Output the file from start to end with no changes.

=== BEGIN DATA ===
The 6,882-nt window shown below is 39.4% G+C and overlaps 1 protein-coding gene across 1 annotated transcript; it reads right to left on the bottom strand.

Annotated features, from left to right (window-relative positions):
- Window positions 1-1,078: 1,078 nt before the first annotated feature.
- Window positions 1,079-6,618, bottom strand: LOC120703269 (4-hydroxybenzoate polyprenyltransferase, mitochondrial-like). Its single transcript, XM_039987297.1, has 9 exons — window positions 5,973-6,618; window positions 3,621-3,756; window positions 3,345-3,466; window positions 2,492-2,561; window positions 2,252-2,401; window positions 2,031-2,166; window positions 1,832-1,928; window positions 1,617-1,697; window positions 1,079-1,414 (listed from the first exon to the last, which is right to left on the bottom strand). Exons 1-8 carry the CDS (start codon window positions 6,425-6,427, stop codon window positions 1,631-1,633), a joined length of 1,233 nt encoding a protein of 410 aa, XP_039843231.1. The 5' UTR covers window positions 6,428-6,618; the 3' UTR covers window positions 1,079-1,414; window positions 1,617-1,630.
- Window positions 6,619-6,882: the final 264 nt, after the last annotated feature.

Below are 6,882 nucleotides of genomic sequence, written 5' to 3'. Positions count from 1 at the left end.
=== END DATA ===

The 6,882-nt window shown below is 39.4% G+C and overlaps 1 protein-coding gene across 1 annotated transcript; it reads right to left on the bottom strand.

Annotated features, from left to right (window-relative positions):
- Window positions 1-1,078: 1,078 nt before the first annotated feature.
- Window positions 1,079-6,618, bottom strand: LOC120703269 (4-hydroxybenzoate polyprenyltransferase, mitochondrial-like). Its single transcript, XM_039987297.1, has 9 exons — window positions 5,973-6,618; window positions 3,621-3,756; window positions 3,345-3,466; window positions 2,492-2,561; window positions 2,252-2,401; window positions 2,031-2,166; window positions 1,832-1,928; window positions 1,617-1,697; window positions 1,079-1,414 (listed from the first exon to the last, which is right to left on the bottom strand). Exons 1-8 carry the CDS (start codon window positions 6,425-6,427, stop codon window positions 1,631-1,633), a joined length of 1,233 nt encoding a protein of 410 aa, XP_039843231.1. The 5' UTR covers window positions 6,428-6,618; the 3' UTR covers window positions 1,079-1,414; window positions 1,617-1,630.
- Window positions 6,619-6,882: the final 264 nt, after the last annotated feature.

Below are 6,882 nucleotides of genomic sequence, written 5' to 3'. Positions count from 1 at the left end.